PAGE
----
The U.S. Census Bureau recently released its annual reports on poverty, income, and health insurance for 2022.
Key findings relevant to aging and disability networks included:
- Of the more common subtypes of health insurance coverage, employment-based insurance was the most prevalent, covering 54.5% of the population for some or all of the calendar year, followed by Medicaid (18.8%), Medicare (18.7%), and direct-purchase coverage (9.9%).
- Between 2021 and 2022, the rate of Medicare coverage increased by 0.3 percentage points to cover 18.7% of people. This increase was in part due to growth in the number of people age 65 and older.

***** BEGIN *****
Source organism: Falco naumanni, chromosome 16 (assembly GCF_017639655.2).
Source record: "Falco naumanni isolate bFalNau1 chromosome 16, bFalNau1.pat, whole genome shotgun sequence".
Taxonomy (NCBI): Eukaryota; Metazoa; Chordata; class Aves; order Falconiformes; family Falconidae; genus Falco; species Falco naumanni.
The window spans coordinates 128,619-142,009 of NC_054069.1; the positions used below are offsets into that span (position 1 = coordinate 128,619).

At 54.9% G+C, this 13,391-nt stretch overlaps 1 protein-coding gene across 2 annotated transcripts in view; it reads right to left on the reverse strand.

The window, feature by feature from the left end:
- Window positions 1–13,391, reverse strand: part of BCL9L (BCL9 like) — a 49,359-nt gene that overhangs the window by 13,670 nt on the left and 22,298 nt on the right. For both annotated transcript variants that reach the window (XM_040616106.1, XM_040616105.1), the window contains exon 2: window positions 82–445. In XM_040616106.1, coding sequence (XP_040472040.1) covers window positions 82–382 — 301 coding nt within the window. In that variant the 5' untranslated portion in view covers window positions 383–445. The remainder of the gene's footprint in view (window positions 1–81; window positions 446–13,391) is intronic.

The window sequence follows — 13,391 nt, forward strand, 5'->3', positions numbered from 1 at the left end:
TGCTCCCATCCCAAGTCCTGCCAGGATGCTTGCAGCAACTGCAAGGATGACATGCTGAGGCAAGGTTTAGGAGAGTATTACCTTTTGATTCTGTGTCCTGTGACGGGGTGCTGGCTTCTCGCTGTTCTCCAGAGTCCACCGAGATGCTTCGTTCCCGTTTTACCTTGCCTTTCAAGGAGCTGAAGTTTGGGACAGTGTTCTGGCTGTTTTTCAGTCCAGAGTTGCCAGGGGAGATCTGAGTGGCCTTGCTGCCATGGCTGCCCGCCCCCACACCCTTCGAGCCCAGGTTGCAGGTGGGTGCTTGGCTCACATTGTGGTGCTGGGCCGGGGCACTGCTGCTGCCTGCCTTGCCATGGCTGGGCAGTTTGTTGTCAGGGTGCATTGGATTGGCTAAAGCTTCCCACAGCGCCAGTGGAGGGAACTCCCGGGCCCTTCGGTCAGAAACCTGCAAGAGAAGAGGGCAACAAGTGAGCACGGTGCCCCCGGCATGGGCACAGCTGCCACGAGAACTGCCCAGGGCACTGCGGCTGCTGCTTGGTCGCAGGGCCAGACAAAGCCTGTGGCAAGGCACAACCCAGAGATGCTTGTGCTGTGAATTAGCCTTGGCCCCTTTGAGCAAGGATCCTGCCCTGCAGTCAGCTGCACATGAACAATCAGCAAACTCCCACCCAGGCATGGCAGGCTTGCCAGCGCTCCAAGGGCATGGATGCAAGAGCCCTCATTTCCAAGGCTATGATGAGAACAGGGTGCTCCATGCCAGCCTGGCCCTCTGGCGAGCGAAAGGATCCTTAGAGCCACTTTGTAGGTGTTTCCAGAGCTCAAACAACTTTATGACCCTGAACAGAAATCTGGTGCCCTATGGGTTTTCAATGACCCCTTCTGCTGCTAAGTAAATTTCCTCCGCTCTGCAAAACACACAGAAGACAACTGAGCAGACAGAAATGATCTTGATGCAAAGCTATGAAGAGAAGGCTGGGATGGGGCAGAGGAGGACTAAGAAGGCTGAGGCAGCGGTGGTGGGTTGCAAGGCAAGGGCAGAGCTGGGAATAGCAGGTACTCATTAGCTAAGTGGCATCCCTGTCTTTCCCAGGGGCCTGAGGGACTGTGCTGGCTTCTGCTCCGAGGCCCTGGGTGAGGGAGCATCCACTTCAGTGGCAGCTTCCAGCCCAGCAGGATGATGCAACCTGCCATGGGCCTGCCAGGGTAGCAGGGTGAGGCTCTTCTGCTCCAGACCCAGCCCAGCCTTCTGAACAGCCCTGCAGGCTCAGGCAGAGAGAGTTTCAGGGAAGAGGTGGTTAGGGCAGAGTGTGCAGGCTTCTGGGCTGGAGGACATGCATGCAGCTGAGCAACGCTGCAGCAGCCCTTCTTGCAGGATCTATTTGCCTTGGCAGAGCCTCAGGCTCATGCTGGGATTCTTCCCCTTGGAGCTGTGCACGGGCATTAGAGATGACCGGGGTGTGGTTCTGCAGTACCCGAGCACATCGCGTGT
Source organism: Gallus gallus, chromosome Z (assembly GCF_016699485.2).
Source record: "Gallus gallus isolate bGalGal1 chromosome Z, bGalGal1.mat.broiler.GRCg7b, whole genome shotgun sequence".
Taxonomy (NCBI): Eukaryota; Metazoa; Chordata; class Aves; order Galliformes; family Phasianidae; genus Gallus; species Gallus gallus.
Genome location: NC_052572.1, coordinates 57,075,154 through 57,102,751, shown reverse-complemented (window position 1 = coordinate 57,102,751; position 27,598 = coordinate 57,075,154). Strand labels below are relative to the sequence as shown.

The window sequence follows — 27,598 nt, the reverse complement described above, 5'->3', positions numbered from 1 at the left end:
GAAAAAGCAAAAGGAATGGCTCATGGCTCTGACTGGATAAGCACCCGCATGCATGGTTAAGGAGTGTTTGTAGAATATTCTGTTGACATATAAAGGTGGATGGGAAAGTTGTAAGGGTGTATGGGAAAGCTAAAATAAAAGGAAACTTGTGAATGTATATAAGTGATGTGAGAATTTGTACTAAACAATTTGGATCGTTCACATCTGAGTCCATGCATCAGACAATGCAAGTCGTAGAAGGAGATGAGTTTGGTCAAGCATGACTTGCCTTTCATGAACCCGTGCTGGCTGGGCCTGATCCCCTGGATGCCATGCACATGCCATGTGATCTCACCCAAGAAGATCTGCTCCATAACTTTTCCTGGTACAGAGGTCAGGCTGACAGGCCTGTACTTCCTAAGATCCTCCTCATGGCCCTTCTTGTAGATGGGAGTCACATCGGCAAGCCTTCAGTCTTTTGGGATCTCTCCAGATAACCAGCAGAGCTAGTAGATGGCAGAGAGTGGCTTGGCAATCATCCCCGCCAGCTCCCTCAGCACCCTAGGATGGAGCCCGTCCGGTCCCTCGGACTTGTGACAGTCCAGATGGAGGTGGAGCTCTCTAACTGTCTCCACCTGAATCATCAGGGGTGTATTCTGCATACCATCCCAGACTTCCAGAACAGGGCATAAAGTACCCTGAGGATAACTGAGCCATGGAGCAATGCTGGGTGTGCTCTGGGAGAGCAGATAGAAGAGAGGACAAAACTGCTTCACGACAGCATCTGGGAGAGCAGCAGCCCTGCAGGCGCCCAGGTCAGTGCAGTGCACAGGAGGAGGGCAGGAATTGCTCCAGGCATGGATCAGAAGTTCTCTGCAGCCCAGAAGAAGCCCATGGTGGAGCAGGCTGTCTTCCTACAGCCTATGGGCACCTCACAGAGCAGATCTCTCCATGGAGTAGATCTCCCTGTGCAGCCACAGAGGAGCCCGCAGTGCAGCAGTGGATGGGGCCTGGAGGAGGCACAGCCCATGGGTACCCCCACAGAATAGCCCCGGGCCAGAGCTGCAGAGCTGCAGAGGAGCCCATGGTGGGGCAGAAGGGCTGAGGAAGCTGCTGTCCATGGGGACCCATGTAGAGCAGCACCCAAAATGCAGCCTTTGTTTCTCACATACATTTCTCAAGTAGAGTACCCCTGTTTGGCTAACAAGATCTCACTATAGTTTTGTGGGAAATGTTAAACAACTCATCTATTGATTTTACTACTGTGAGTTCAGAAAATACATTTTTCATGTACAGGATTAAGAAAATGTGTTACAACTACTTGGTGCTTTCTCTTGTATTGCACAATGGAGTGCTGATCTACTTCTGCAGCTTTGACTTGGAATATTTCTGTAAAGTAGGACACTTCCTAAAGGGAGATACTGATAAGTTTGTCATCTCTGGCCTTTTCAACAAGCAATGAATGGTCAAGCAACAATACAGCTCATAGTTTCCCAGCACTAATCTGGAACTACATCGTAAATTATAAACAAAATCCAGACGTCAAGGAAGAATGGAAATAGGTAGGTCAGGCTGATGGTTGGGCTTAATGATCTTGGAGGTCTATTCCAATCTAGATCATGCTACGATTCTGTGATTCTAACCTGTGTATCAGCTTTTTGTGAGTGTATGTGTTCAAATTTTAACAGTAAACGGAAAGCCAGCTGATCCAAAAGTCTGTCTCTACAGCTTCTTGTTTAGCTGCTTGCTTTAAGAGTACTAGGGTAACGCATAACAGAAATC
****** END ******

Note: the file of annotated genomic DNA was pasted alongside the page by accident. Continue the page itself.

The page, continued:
- The uninsured rate (the share of persons with no health insurance coverage over the full year) fell last year by 0.4 percentage points, to 7.9 percent, matching the 2017 historic low.
- The share of the population with government health insurance (for some or all of the year in each case) increased by 0.4 percentage points last year, from 35.7 percent to 36.1 percent, while the share with private health insurance decreased by 0.3 percentage point from 65.9 percent to 65.6 percent.
- Supplemental Poverty Measure (SPM) rates also increased for 18- to 64-year-olds and people age 65 and older.
These findings come from three Census Bureau reports: Income in the United States: 2022, Poverty in the United States: 2022, and Health Insurance Coverage in the United States: 2022.
Click here to view the U.S. Census Bureau’s complete summary.